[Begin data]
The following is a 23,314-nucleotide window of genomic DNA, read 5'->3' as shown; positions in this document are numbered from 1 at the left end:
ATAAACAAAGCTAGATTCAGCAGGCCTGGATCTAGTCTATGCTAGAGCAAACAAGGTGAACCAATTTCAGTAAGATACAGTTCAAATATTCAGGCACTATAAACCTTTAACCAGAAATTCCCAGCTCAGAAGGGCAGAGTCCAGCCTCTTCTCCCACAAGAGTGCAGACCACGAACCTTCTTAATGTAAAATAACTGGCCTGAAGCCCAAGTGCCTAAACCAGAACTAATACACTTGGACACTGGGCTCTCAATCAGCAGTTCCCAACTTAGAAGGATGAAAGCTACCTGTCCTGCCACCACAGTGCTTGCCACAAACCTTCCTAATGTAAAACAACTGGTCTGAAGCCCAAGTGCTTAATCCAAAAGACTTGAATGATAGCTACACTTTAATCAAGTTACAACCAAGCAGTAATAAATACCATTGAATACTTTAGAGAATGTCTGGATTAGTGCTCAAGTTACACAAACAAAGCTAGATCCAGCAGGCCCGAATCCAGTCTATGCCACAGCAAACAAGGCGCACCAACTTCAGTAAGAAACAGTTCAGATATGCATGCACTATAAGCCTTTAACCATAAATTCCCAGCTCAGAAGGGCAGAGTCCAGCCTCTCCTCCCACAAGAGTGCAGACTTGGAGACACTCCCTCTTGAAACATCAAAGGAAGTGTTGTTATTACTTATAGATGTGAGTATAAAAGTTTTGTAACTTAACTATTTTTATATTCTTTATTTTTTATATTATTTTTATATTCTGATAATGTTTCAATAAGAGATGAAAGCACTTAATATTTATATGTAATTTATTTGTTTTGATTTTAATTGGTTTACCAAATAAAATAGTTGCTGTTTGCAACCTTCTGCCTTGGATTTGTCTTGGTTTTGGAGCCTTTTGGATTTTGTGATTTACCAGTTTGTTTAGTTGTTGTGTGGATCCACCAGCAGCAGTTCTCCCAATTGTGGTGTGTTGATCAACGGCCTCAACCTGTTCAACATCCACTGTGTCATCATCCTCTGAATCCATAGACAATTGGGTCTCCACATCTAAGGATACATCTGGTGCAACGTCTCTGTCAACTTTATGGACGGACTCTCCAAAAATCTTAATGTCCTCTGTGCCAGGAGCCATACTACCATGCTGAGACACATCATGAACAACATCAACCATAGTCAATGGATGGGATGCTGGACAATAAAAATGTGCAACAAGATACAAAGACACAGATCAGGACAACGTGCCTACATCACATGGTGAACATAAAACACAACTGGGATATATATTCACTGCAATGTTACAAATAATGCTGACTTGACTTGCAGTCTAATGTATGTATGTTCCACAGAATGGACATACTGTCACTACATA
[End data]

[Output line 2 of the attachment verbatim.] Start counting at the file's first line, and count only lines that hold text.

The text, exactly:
ATAAACAAAGCTAGATTCAGCAGGCCTGGATCTAGTCTATGCTAGAGCAAACAAGGTGAACCAATTTCAGTAAGATACAGTTCAAATATTCAGGCACTATAAACCTTTAACCAGAAATTCCCAGCTCAGAAGGGCAGAGTCCAGCCTCTTCTCCCACAAGAGTGCAGACCACGAACCTTCTTAATGTAAAATAACTGGCCTGAAGCCCAAGTGCCTAAACCAGAACTAATACACTTGGACACTGGGCTCTCAATCAGCAGTTCCCAACTTAGAAGGATGAAAGCTACCTGTCCTGCCACCACAGTGCTTGCCACAAACCTTCCTAATGTAAAACAACTGGTCTGAAGCCCAAGTGCTTAATCCAAAAGACTTGAATGATAGCTACACTTTAATCAAGTTACAACCAAGCAGTAATAAATACCATTGAATACTTTAGAGAATGTCTGGATTAGTGCTCAAGTTACACAAACAAAGCTAGATCCAGCAGGCCCGAATCCAGTCTATGCCACAGCAAACAAGGCGCACCAACTTCAGTAAGAAACAGTTCAGATATGCATGCACTATAAGCCTTTAACCATAAATTCCCAGCTCAGAAGGGCAGAGTCCAGCCTCTCCTCCCACAAGAGTGCAGACTTGGAGACACTCCCTCTTGAAACATCAAAGGAAGTGTTGTTATTACTTATAGATGTGAGTATAAAAGTTTTGTAACTTAACTATTTTTATATTCTTTATTTTTTATATTATTTTTATATTCTGATAATGTTTCAATAAGAGATGAAAGCACTTAATATTTATATGTAATTTATTTGTTTTGATTTTAATTGGTTTACCAAATAAAATAGTTGCTGTTTGCAACCTTCTGCCTTGGATTTGTCTTGGTTTTGGAGCCTTTTGGATTTTGTGATTTACCAGTTTGTTTAGTTGTTGTGTGGATCCACCAGCAGCAGTTCTCCCAATTGTGGTGTGTTGATCAACGGCCTCAACCTGTTCAACATCCACTGTGTCATCATCCTCTGAATCCATAGACAATTGGGTCTCCACATCTAAGGATACATCTGGTGCAACGTCTCTGTCAACTTTATGGACGGACTCTCCAAAAATCTTAATGTCCTCTGTGCCAGGAGCCATACTACCATGCTGAGACACATCATGAACAACATCAACCATAGTCAATGGATGGGATGCTGGACAATAAAAATGTGCAACAAGATACAAAGACACAGATCAGGACAACGTGCCTACATCACATGGTGAACATAAAACACAACTGGGATATATATTCACTGCAATGTTACAAATAATGCTGACTTGACTTGCAGTCTAATGTATGTATGTTCCACAGAATGGACATACTGTCACTACATA